3 Rules of Discipline 8 Points of Action

In this section there is more information about the evolution of this set of guidelines

Beginnings

The Three Main Rules of Discipline and the Eight Points for Attention were a set of rules and guidance first set out by Mao for the Chinese Workers' and Peasants' Red Army during the Civil War (1927-1947). They were intended to provide an ideological framework for the Red Army in their relationship with the people and to assist in both building a people’s army and regulating conduct towards civilians and captives.

According to Party history, from the outset Red Army soldiers were directed to speak politely to the masses, pay a fair price for all purchases and never press people into forced labour or use physical or verbal violence in dealing with the people.


In 1928, after Mao had set up his first Soviet in the Jinggang Mountains in the Hunan/Jiangxi Border Area (now known as the birthplace of the Red Army and the ‘cradle of the Revolution’) the first formalised version of Three Rules of Discipline was set out for the Workers' and Peasants' Red Army (precursor to the PLA). They were stated as (1) Obey orders in all your actions; (2) Do not take anything from the workers and peasants; and (3) Turn in everything seized from local bullies. Shortly afterwards in1928 Mao added Six Points for Attention: (1) Put back the doors you have taken down to use as bed-boards; (2) Put back the straw you have used for bedding; (3) Speak politely; (4) Pay fairly for what you buy; (5) Return everything you borrow; and (6) Pay for anything you damage.


Adjustments to the rules followed. Rule 2 became "Do not take a single needle or piece of thread from the masses." Rule 3 was changed first to "Turn in all money raised" and then to "Turn in everything captured". Two more Points for Attention were added to the six: "Do not bathe within sight of women" and "Do not search the pockets of captives".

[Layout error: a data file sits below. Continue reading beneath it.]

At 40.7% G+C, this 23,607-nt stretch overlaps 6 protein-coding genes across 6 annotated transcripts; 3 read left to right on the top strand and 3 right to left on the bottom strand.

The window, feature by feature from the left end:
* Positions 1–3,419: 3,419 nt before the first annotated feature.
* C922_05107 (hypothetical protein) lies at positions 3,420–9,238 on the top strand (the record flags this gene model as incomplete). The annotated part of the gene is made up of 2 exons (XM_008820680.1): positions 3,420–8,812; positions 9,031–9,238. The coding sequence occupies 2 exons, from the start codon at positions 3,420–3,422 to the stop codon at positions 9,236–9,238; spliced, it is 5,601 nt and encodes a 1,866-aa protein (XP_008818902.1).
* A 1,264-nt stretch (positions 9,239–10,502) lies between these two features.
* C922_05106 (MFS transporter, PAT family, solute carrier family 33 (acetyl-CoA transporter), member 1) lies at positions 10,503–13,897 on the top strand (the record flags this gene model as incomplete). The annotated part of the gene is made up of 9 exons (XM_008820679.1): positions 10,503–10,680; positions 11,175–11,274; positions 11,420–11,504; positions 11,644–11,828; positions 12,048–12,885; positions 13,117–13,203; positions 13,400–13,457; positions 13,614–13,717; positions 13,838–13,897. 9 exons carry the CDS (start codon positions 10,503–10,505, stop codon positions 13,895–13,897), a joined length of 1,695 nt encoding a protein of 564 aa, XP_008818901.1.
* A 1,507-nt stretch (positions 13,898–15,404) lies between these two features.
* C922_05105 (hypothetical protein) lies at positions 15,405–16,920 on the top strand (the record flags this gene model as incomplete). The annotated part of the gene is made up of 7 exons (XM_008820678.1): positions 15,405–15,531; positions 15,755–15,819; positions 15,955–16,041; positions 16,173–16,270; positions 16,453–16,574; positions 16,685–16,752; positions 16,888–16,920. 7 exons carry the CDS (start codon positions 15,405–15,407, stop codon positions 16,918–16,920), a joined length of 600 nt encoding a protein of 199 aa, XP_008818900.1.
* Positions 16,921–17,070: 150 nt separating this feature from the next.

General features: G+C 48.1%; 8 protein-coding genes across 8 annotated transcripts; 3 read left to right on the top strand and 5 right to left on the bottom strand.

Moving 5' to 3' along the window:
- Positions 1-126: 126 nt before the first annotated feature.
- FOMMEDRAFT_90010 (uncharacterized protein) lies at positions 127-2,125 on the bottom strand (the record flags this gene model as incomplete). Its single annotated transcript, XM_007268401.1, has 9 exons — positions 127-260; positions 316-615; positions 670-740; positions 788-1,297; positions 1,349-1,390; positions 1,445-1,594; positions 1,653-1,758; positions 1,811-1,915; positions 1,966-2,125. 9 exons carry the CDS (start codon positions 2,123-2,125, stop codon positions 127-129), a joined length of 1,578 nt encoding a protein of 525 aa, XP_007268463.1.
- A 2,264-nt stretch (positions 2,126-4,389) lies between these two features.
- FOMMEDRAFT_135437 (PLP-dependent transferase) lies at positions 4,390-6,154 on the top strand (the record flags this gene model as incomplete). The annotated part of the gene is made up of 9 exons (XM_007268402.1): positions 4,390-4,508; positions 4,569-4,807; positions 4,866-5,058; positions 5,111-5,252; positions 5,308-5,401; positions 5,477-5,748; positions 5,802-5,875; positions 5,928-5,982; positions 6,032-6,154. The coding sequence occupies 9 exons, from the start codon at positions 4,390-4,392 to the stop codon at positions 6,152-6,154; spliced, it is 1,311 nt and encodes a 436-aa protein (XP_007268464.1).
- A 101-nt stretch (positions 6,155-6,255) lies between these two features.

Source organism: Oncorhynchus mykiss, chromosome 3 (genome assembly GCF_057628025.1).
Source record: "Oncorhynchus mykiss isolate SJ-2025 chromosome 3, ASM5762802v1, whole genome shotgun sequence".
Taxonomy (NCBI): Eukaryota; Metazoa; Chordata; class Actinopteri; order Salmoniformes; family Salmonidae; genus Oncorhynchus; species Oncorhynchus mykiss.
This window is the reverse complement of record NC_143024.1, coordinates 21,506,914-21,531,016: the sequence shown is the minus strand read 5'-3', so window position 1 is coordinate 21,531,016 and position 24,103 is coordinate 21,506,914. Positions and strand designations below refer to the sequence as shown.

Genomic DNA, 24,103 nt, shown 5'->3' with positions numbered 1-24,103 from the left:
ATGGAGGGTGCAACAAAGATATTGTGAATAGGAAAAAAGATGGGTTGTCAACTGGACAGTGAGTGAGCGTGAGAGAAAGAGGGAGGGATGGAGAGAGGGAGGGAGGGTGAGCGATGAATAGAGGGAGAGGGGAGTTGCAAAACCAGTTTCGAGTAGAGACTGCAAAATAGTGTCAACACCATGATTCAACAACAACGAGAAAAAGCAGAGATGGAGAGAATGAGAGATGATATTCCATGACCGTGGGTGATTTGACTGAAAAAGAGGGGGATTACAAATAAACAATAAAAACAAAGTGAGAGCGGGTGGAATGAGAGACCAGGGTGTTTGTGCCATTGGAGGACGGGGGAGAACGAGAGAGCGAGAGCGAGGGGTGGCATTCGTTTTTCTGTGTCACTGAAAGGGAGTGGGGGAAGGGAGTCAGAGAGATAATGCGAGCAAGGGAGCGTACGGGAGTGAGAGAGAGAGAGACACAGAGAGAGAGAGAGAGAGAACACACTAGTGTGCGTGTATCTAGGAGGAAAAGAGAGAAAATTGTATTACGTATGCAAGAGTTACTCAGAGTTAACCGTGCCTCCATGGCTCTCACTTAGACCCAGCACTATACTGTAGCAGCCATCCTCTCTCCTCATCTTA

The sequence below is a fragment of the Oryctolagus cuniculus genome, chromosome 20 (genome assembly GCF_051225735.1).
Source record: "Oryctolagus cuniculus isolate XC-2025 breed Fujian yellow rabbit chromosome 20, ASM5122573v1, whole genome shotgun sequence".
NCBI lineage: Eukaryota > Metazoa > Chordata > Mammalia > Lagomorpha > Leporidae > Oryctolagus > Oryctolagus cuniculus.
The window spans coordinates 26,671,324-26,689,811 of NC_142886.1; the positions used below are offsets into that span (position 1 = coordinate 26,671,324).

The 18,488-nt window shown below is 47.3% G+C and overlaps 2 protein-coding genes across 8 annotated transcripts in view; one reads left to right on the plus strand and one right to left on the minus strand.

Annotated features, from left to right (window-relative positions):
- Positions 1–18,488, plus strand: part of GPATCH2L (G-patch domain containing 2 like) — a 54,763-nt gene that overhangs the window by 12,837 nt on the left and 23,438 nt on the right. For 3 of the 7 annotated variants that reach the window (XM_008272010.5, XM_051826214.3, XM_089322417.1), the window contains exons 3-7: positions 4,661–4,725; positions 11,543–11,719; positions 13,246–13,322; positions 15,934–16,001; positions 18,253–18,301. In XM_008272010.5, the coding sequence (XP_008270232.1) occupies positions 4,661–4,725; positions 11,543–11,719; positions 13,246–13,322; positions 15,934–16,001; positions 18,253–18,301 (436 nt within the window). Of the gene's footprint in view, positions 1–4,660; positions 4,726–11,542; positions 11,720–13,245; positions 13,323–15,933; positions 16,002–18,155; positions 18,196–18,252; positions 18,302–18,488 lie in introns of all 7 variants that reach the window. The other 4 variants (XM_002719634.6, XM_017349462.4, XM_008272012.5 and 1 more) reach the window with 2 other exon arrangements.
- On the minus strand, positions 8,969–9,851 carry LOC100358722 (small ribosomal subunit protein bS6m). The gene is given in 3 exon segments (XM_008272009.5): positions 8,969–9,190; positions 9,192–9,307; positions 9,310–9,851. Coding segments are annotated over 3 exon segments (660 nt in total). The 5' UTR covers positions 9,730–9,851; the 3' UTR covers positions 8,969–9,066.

Unified & Reissued

In October 1947 the 3 Rules of Doscipline and 8 Points of Attention were unified and re-issued by the General Headquarters of the Chinese People's Liberation Armyto counter discrepancies that emerged across time, location and between units of the PLA. They appear in the Selected Works of Mao Zedong as follows:


'… It is expected that you will take this version as the standard one for thorough education and strict enforcement. As to other matters needing attention, the high command of the armed forces in different areas may lay down additional points in accordance with specific conditions and order their enforcement.'


'The Three Main Rules of Discipline are as follows

(1) Obey orders in all your actions.

(2) Don't take a single needle or piece of thread from the masses.

(3) Turn in everything captured to the authorities.

3. The Eight Points for Attention are as follows

(1) Speak politely.

(2) Pay fairly for what you buy.

(3) Return everything you borrow.

(4) Pay for anything you damage.

(5) Don't hit or swear at people.

(6) Don't damage crops.

(7) Don't take liberties with women.

(8) Don't ill-treat captives.'

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3 Tasks, 10 Demands

A parallel set of requirements, known as ‘3 Tasks, 10 Demands’ for both the army and peasants also appear in propaganda, often individually but also as a set of rules. These were aimed at ensuring that ‘in times of peace and construction’ peasants and soldiers involve themselves with production and construction and are prepared for war.’ Mass mobilisation is a key feature of Mao’s economic, social and cultural policies and whilst the emphasis changed according to the time, from agricultural production, industrial production, to defence, corruption and revolution, reliance on the active support of the people was, as here, always present.


The 3 Tasks stipulated were 1. Actively take part in socialist construction, play a leading role in production 2. Peasants and soldiers must help the army consolidate the land and sea, guard frontiers, defend the skies and maintain social order 3. Be ready at all times for attack from aggressors and protect the Motherland.

In addition, ‘[i]n order to finish the glorious tasks the Party and the country gave the peasants and soldiers, every peasant and soldier must be obedient to the Party and Chairman Mao with 10 practical demands.’ These demands were a generalised call for support for the government melded with a need for the population to be healthy and harmonious. Specifically (i) obey the Party's leaders (ii) follow the government's laws (iii) be obedient to higher level commanders (iv) protect the peoples' interests (v) unmask bad people and bad actions (vi) courteously help people (vii) learn political and military affairs (viii) take part in sports (ix) protect and cherish your weapons (x) guard state secrets.